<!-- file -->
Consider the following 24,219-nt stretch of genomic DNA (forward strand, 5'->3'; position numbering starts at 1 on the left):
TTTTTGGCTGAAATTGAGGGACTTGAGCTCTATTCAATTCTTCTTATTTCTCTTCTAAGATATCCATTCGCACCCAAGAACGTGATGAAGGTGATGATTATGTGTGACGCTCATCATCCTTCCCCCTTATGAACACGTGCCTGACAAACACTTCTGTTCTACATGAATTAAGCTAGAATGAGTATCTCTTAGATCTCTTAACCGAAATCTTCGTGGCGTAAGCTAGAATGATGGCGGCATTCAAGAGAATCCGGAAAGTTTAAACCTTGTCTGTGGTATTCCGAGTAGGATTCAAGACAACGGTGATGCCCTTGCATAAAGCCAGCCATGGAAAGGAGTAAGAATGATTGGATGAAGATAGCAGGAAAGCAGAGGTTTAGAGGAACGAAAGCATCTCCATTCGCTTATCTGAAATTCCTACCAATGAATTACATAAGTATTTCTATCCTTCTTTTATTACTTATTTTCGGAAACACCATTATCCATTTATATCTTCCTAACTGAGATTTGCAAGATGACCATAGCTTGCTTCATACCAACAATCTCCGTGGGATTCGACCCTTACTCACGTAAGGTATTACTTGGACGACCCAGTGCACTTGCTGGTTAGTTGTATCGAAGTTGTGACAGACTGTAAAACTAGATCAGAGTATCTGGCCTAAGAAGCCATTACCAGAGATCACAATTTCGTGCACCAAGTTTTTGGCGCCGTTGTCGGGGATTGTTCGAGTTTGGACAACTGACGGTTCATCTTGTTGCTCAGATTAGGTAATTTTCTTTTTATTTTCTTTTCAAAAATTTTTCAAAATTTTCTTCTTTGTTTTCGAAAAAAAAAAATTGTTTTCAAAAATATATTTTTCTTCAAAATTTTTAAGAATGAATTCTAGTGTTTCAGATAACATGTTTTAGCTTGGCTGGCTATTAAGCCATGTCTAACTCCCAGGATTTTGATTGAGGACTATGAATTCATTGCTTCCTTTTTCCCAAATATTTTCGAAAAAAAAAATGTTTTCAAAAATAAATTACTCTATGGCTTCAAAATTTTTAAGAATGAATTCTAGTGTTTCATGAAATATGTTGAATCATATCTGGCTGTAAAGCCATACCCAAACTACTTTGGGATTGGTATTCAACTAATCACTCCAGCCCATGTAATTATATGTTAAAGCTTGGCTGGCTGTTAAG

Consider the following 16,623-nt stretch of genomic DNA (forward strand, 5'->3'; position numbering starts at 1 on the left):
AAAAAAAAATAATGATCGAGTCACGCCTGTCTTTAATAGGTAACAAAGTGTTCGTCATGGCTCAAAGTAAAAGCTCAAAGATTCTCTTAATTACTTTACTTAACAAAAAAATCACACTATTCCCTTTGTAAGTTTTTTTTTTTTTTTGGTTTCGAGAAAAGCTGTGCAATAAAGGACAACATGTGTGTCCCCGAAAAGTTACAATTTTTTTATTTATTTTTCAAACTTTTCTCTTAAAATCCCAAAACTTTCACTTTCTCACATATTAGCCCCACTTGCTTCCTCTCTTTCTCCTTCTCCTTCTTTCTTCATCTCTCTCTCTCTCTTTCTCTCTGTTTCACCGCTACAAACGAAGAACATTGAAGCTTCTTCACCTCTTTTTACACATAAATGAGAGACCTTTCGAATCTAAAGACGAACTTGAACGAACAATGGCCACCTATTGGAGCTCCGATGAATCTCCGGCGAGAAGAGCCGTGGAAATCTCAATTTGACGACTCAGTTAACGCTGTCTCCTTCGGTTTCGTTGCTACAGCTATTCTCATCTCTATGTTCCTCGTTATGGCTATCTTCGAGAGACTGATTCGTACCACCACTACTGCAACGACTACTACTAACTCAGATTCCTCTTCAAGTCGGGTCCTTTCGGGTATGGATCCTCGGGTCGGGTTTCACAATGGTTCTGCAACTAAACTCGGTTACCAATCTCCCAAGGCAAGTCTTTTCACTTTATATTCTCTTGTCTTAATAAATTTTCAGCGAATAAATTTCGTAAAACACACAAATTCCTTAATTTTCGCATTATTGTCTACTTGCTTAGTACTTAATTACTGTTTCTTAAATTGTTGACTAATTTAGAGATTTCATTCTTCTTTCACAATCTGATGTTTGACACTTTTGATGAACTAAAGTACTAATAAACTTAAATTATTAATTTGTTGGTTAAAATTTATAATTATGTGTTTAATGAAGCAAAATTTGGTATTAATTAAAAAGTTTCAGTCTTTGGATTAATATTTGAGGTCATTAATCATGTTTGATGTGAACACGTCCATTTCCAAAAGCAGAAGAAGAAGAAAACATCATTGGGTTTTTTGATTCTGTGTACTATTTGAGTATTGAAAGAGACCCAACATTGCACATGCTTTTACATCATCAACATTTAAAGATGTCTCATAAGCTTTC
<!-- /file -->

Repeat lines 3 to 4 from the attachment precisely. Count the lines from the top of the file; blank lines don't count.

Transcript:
Consider the following 16,623-nt stretch of genomic DNA (forward strand, 5'->3'; position numbering starts at 1 on the left):
AAAAAAAAATAATGATCGAGTCACGCCTGTCTTTAATAGGTAACAAAGTGTTCGTCATGGCTCAAAGTAAAAGCTCAAAGATTCTCTTAATTACTTTACTTAACAAAAAAATCACACTATTCCCTTTGTAAGTTTTTTTTTTTTTTTGGTTTCGAGAAAAGCTGTGCAATAAAGGACAACATGTGTGTCCCCGAAAAGTTACAATTTTTTTATTTATTTTTCAAACTTTTCTCTTAAAATCCCAAAACTTTCACTTTCTCACATATTAGCCCCACTTGCTTCCTCTCTTTCTCCTTCTCCTTCTTTCTTCATCTCTCTCTCTCTCTTTCTCTCTGTTTCACCGCTACAAACGAAGAACATTGAAGCTTCTTCACCTCTTTTTACACATAAATGAGAGACCTTTCGAATCTAAAGACGAACTTGAACGAACAATGGCCACCTATTGGAGCTCCGATGAATCTCCGGCGAGAAGAGCCGTGGAAATCTCAATTTGACGACTCAGTTAACGCTGTCTCCTTCGGTTTCGTTGCTACAGCTATTCTCATCTCTATGTTCCTCGTTATGGCTATCTTCGAGAGACTGATTCGTACCACCACTACTGCAACGACTACTACTAACTCAGATTCCTCTTCAAGTCGGGTCCTTTCGGGTATGGATCCTCGGGTCGGGTTTCACAATGGTTCTGCAACTAAACTCGGTTACCAATCTCCCAAGGCAAGTCTTTTCACTTTATATTCTCTTGTCTTAATAAATTTTCAGCGAATAAATTTCGTAAAACACACAAATTCCTTAATTTTCGCATTATTGTCTACTTGCTTAGTACTTAATTACTGTTTCTTAAATTGTTGACTAATTTAGAGATTTCATTCTTCTTTCACAATCTGATGTTTGACACTTTTGATGAACTAAAGTACTAATAAACTTAAATTATTAATTTGTTGGTTAAAATTTATAATTATGTGTTTAATGAAGCAAAATTTGGTATTAATTAAAAAGTTTCAGTCTTTGGATTAATATTTGAGGTCATTAATCATGTTTGATGTGAACACGTCCATTTCCAAAAGCAGAAGAAGAAGAAAACATCATTGGGTTTTTTGATTCTGTGTACTATTTGAGTATTGAAAGAGACCCAACATTGCACATGCTTTTACATCATCAACATTTAAAGATGTCTCATAAGCTTTC